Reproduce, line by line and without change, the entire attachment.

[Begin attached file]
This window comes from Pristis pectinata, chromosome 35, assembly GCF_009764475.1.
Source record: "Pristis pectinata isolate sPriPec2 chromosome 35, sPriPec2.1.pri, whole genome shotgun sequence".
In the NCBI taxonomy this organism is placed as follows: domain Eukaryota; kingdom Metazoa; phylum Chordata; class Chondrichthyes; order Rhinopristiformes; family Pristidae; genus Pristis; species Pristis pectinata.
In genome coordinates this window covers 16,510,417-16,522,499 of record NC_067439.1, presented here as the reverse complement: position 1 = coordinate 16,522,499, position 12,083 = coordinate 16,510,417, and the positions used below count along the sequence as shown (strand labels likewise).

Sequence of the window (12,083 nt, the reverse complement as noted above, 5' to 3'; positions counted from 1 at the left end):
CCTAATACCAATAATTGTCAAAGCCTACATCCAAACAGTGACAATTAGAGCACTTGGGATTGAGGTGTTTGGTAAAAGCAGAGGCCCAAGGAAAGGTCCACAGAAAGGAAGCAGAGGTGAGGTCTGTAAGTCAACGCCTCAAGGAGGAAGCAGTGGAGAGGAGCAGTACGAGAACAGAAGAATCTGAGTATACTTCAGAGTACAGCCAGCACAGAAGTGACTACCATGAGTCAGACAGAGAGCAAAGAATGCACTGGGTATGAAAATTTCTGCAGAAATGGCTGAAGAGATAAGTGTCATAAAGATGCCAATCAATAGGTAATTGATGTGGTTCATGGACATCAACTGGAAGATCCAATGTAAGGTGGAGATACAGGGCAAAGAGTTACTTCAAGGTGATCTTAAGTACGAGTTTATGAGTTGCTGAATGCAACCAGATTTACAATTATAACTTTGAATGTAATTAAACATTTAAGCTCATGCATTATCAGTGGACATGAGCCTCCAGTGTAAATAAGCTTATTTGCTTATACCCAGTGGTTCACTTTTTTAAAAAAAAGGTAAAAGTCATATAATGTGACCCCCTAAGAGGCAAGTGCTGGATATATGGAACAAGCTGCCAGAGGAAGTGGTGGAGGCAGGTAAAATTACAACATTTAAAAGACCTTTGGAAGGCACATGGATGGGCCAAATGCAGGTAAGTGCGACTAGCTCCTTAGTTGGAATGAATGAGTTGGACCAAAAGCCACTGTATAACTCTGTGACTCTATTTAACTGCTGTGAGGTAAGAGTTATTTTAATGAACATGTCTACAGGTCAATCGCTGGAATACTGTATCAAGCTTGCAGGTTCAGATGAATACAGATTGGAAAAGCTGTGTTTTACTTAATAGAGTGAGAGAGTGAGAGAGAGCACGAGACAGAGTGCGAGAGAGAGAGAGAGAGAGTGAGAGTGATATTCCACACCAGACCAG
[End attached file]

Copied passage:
This window comes from Pristis pectinata, chromosome 35, assembly GCF_009764475.1.
Source record: "Pristis pectinata isolate sPriPec2 chromosome 35, sPriPec2.1.pri, whole genome shotgun sequence".
In the NCBI taxonomy this organism is placed as follows: domain Eukaryota; kingdom Metazoa; phylum Chordata; class Chondrichthyes; order Rhinopristiformes; family Pristidae; genus Pristis; species Pristis pectinata.
In genome coordinates this window covers 16,510,417-16,522,499 of record NC_067439.1, presented here as the reverse complement: position 1 = coordinate 16,522,499, position 12,083 = coordinate 16,510,417, and the positions used below count along the sequence as shown (strand labels likewise).

Sequence of the window (12,083 nt, the reverse complement as noted above, 5' to 3'; positions counted from 1 at the left end):
CCTAATACCAATAATTGTCAAAGCCTACATCCAAACAGTGACAATTAGAGCACTTGGGATTGAGGTGTTTGGTAAAAGCAGAGGCCCAAGGAAAGGTCCACAGAAAGGAAGCAGAGGTGAGGTCTGTAAGTCAACGCCTCAAGGAGGAAGCAGTGGAGAGGAGCAGTACGAGAACAGAAGAATCTGAGTATACTTCAGAGTACAGCCAGCACAGAAGTGACTACCATGAGTCAGACAGAGAGCAAAGAATGCACTGGGTATGAAAATTTCTGCAGAAATGGCTGAAGAGATAAGTGTCATAAAGATGCCAATCAATAGGTAATTGATGTGGTTCATGGACATCAACTGGAAGATCCAATGTAAGGTGGAGATACAGGGCAAAGAGTTACTTCAAGGTGATCTTAAGTACGAGTTTATGAGTTGCTGAATGCAACCAGATTTACAATTATAACTTTGAATGTAATTAAACATTTAAGCTCATGCATTATCAGTGGACATGAGCCTCCAGTGTAAATAAGCTTATTTGCTTATACCCAGTGGTTCACTTTTTTAAAAAAAAGGTAAAAGTCATATAATGTGACCCCCTAAGAGGCAAGTGCTGGATATATGGAACAAGCTGCCAGAGGAAGTGGTGGAGGCAGGTAAAATTACAACATTTAAAAGACCTTTGGAAGGCACATGGATGGGCCAAATGCAGGTAAGTGCGACTAGCTCCTTAGTTGGAATGAATGAGTTGGACCAAAAGCCACTGTATAACTCTGTGACTCTATTTAACTGCTGTGAGGTAAGAGTTATTTTAATGAACATGTCTACAGGTCAATCGCTGGAATACTGTATCAAGCTTGCAGGTTCAGATGAATACAGATTGGAAAAGCTGTGTTTTACTTAATAGAGTGAGAGAGTGAGAGAGAGCACGAGACAGAGTGCGAGAGAGAGAGAGAGAGAGTGAGAGTGATATTCCACACCAGACCAG